High above Cathedral Cove on the Coromandel, overlooking the sea, a sapling army stands to attention. This is the Gallipoli Memorial Forest and together with six other sites around the Coromandel, it forms the World War I Memorial Forest, a living tribute to the soldiers killed in the war. At the Gallipoli site, 2779 native trees will mark each of the New Zealand deaths during the campaign. So far 1500 saplings have been planted and the remainder, including 1000 donated by Barkers as part of their company-wide sustainability programme, will be dug in by the end of the year.

Other major planting sites include Stella Evered Park near Hahei, where 2,300 trees will be planted to commemorate those New Zealanders lost at the Somme, 100 years ago this year. Meanwhile, over at Mercury Bay, 2000 trees will mark those who died in the Battle of Passchendaele in 1917.

This is a project that has inspired and involved the entire community, young and old alike. RSA and Lions members have participated in plantings, alongside kids from local schools. At last year’s official launch at the Gallipoli site, Mercury Bay students laid down 2779 handmade flax crosses through the newly planted trees. In Pauanui at the mouth of the Tairua River, 13-year-old Donelle Steer gave a speech to mark the launch of the Sinai-Palestine Campaign site:

“In my own family, we lost five men in the Great War.
It lasted four years and four months and that’s a long time to wait for someone you love. I struggle to imagine how life would be for me if I had to say goodbye to my dad and not see him again until I am 17 – with there still the chance that he wouldn’t come home at all. It’s an impossible thing to appreciate 100 years later.”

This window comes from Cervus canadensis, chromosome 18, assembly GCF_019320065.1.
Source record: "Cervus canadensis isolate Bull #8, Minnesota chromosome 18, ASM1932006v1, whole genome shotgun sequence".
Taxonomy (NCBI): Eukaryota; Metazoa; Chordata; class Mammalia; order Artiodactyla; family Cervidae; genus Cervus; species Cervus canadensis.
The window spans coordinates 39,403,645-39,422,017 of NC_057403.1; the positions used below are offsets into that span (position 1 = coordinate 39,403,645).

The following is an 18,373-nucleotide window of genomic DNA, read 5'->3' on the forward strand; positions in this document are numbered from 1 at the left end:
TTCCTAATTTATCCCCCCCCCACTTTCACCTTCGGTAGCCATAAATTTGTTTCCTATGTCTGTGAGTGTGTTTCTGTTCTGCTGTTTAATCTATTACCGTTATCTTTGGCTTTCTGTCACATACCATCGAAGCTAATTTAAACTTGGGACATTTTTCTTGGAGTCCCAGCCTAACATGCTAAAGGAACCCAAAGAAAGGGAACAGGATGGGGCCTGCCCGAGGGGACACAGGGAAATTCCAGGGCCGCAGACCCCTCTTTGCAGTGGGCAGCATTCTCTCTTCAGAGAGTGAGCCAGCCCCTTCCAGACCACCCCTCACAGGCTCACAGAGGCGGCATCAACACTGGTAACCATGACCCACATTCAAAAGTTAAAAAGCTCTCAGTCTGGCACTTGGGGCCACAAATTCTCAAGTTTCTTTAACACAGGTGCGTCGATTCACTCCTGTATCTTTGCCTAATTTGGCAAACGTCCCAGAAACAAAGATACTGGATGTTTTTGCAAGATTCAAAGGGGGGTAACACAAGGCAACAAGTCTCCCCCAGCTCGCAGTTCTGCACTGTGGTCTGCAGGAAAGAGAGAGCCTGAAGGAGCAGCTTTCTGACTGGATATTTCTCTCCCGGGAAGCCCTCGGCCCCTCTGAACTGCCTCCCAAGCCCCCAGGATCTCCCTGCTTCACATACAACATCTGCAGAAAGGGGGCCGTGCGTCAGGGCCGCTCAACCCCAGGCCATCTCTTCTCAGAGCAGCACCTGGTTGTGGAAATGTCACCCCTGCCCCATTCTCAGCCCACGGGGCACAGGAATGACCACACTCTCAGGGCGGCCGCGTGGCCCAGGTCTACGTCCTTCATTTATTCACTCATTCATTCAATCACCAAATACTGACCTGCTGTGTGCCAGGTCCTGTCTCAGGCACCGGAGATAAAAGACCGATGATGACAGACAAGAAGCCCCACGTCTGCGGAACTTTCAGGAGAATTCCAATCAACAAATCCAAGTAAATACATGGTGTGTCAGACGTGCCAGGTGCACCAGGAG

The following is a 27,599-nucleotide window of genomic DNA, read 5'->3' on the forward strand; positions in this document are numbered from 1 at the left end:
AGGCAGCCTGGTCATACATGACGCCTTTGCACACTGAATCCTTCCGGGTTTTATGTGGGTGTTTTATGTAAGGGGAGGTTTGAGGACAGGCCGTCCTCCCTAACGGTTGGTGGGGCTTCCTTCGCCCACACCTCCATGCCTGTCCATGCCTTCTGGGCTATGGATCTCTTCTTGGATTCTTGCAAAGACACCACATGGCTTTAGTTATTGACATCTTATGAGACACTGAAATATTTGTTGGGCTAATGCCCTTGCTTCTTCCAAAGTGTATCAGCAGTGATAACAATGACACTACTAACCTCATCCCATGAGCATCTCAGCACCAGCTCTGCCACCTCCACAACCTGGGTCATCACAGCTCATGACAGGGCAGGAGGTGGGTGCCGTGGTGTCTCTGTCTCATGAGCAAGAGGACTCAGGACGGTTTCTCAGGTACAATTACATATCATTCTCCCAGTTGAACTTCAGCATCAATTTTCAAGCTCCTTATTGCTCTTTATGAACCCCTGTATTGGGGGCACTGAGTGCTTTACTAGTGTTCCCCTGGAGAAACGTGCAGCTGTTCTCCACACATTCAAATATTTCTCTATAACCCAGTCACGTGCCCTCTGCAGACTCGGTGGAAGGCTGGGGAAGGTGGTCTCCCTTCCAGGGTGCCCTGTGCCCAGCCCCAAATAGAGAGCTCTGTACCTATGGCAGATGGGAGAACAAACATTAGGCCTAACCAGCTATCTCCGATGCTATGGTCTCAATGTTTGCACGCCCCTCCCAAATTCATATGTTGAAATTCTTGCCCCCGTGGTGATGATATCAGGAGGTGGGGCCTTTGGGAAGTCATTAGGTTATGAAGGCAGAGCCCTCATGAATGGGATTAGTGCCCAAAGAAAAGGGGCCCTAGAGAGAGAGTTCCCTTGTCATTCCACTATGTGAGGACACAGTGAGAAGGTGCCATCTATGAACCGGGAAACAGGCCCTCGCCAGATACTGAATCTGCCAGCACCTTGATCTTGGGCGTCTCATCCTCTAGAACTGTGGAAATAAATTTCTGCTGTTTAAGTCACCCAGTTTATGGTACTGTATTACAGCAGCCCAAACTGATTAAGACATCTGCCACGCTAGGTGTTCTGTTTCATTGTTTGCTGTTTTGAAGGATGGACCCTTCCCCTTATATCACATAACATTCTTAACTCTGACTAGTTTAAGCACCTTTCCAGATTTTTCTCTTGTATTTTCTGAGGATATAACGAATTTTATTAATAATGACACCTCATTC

The Memorial Forest has immense local significance, but it’s a project for all New Zealanders. Donate $25 to plant a tree at www.tcdc.govt.nz/donatetree and you can choose a specific soldier to whom your tree will be dedicated. You’ll receive a memorial certificate with the soldier’s name and the GPS co-ordinates of the tree your donation helps pay for and maintain. To preserve accuracy, the soldier must have died in the specific battle/forest in which the tree is planted – if you need
to check, service details are searchable at Auckland Museum.

Alternatively, if you don’t have a specific fallen soldier in mind, you can gift a tree on behalf of your family or somebody else to “A Fallen Soldier”. You’ll receive a memorial certificate without a specific GPS location.

And if you’d like to pay tribute to a soldier killed in New Zealand’s last battle of the Great War, at the French town of Le Quesnoy, you can donate $35 and receive a commemorative ceramic poppy as well as a memorial certificate and the tree’s GPS co-ordinates in the Le Quesnoy Memorial Forest in Whangamata.

Wherever you go in the Coromandel, you won’t be far from a Memorial Forest. While some of the forest sites adjoin neighbourhood parks and cemeteries, others are located near Coromandel’s most popular tourist spots. Gallipoli Memorial Forest at Cathedral Cove, for instance, sits on the bluffs overlooking one of New Zealand’s most recognisable - and most visited - natural features. It’s on a path many visitors already take to Cathedral Cove and in future will be linked to the Coromandel Great Walks network of walking paths, as will the Somme Memorial Forest near Hahei.

They’re mere saplings now – but one day, like the soldiers they represent, the trees will stand steady and strong. And in the forest, at the going down of the sun and in the morning, we will remember them.